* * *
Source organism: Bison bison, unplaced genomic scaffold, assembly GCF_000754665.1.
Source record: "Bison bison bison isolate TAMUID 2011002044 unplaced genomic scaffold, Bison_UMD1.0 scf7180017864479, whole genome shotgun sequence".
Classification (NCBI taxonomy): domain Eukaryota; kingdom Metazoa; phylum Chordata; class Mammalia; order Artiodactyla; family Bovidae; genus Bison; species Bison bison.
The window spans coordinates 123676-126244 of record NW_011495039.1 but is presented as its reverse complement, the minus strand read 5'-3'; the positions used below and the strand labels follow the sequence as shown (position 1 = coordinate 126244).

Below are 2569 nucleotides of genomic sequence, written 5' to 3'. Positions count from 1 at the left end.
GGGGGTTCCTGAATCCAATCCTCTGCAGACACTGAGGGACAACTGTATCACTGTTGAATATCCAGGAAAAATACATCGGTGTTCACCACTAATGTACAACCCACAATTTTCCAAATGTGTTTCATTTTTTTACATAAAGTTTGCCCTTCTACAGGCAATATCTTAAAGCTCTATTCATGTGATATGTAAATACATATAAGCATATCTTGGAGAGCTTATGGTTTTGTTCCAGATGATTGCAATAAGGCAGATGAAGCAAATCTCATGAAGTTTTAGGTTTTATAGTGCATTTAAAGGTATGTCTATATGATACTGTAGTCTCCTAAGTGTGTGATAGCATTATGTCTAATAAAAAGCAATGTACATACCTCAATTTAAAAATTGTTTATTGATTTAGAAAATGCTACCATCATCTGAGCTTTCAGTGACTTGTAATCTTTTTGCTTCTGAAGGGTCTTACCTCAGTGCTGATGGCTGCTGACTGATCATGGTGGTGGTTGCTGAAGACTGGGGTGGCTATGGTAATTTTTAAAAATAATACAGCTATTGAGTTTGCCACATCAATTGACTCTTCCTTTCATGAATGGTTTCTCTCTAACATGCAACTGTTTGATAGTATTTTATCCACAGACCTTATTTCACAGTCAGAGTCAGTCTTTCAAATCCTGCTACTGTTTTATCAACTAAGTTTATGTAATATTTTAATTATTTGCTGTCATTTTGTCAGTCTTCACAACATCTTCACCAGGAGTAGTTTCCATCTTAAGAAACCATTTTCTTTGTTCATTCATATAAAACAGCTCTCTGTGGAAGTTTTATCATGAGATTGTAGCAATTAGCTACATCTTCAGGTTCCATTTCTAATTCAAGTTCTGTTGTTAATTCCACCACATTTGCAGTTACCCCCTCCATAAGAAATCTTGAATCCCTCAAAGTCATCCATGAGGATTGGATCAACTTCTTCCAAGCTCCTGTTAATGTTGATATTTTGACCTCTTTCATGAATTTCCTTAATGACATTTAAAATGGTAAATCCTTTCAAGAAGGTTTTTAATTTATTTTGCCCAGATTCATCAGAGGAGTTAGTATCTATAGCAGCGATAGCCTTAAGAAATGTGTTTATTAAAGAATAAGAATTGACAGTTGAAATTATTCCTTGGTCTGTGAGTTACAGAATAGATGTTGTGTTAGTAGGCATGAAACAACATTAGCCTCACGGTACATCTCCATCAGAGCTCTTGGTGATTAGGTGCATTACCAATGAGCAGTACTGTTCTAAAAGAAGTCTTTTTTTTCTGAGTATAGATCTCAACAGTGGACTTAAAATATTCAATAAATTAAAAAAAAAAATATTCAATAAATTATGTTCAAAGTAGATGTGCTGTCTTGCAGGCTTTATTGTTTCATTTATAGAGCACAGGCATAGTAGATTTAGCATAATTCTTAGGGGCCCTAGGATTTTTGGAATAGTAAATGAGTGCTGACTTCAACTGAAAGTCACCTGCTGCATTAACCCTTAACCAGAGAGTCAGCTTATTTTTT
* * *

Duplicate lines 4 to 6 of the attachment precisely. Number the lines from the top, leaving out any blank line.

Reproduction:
The window spans coordinates 123676-126244 of record NW_011495039.1 but is presented as its reverse complement, the minus strand read 5'-3'; the positions used below and the strand labels follow the sequence as shown (position 1 = coordinate 126244).

Below are 2569 nucleotides of genomic sequence, written 5' to 3'. Positions count from 1 at the left end.
GGGGGTTCCTGAATCCAATCCTCTGCAGACACTGAGGGACAACTGTATCACTGTTGAATATCCAGGAAAAATACATCGGTGTTCACCACTAATGTACAACCCACAATTTTCCAAATGTGTTTCATTTTTTTACATAAAGTTTGCCCTTCTACAGGCAATATCTTAAAGCTCTATTCATGTGATATGTAAATACATATAAGCATATCTTGGAGAGCTTATGGTTTTGTTCCAGATGATTGCAATAAGGCAGATGAAGCAAATCTCATGAAGTTTTAGGTTTTATAGTGCATTTAAAGGTATGTCTATATGATACTGTAGTCTCCTAAGTGTGTGATAGCATTATGTCTAATAAAAAGCAATGTACATACCTCAATTTAAAAATTGTTTATTGATTTAGAAAATGCTACCATCATCTGAGCTTTCAGTGACTTGTAATCTTTTTGCTTCTGAAGGGTCTTACCTCAGTGCTGATGGCTGCTGACTGATCATGGTGGTGGTTGCTGAAGACTGGGGTGGCTATGGTAATTTTTAAAAATAATACAGCTATTGAGTTTGCCACATCAATTGACTCTTCCTTTCATGAATGGTTTCTCTCTAACATGCAACTGTTTGATAGTATTTTATCCACAGACCTTATTTCACAGTCAGAGTCAGTCTTTCAAATCCTGCTACTGTTTTATCAACTAAGTTTATGTAATATTTTAATTATTTGCTGTCATTTTGTCAGTCTTCACAACATCTTCACCAGGAGTAGTTTCCATCTTAAGAAACCATTTTCTTTGTTCATTCATATAAAACAGCTCTCTGTGGAAGTTTTATCATGAGATTGTAGCAATTAGCTACATCTTCAGGTTCCATTTCTAATTCAAGTTCTGTTGTTAATTCCACCACATTTGCAGTTACCCCCTCCATAAGAAATCTTGAATCCCTCAAAGTCATCCATGAGGATTGGATCAACTTCTTCCAAGCTCCTGTTAATGTTGATATTTTGACCTCTTTCATGAATTTCCTTAATGACATTTAAAATGGTAAATCCTTTCAAGAAGGTTTTTAATTTATTTTGCCCAGATTCATCAGAGGAGTTAGTATCTATAGCAGCGATAGCCTTAAGAAATGTGTTTATTAAAGAATAAGAATTGACAGTTGAAATTATTCCTTGGTCTGTGAGTTACAGAATAGATGTTGTGTTAGTAGGCATGAAACAACATTAGCCTCACGGTACATCTCCATCAGAGCTCTTGGTGATTAGGTGCATTACCAATGAGCAGTACTGTTCTAAAAGAAGTCTTTTTTTTCTGAGTATAGATCTCAACAGTGGACTTAAAATATTCAATAAATTAAAAAAAAAAATATTCAATAAATTATGTTCAAAGTAGATGTGCTGTCTTGCAGGCTTTATTGTTTCATTTATAGAGCACAGGCATAGTAGATTTAGCATAATTCTTAGGGGCCCTAGGATTTTTGGAATAGTAAATGAGTGCTGACTTCAACTGAAAGTCACCTGCTGCATTAACCCTTAACCAGAGAGTCAGCTTATTTTTT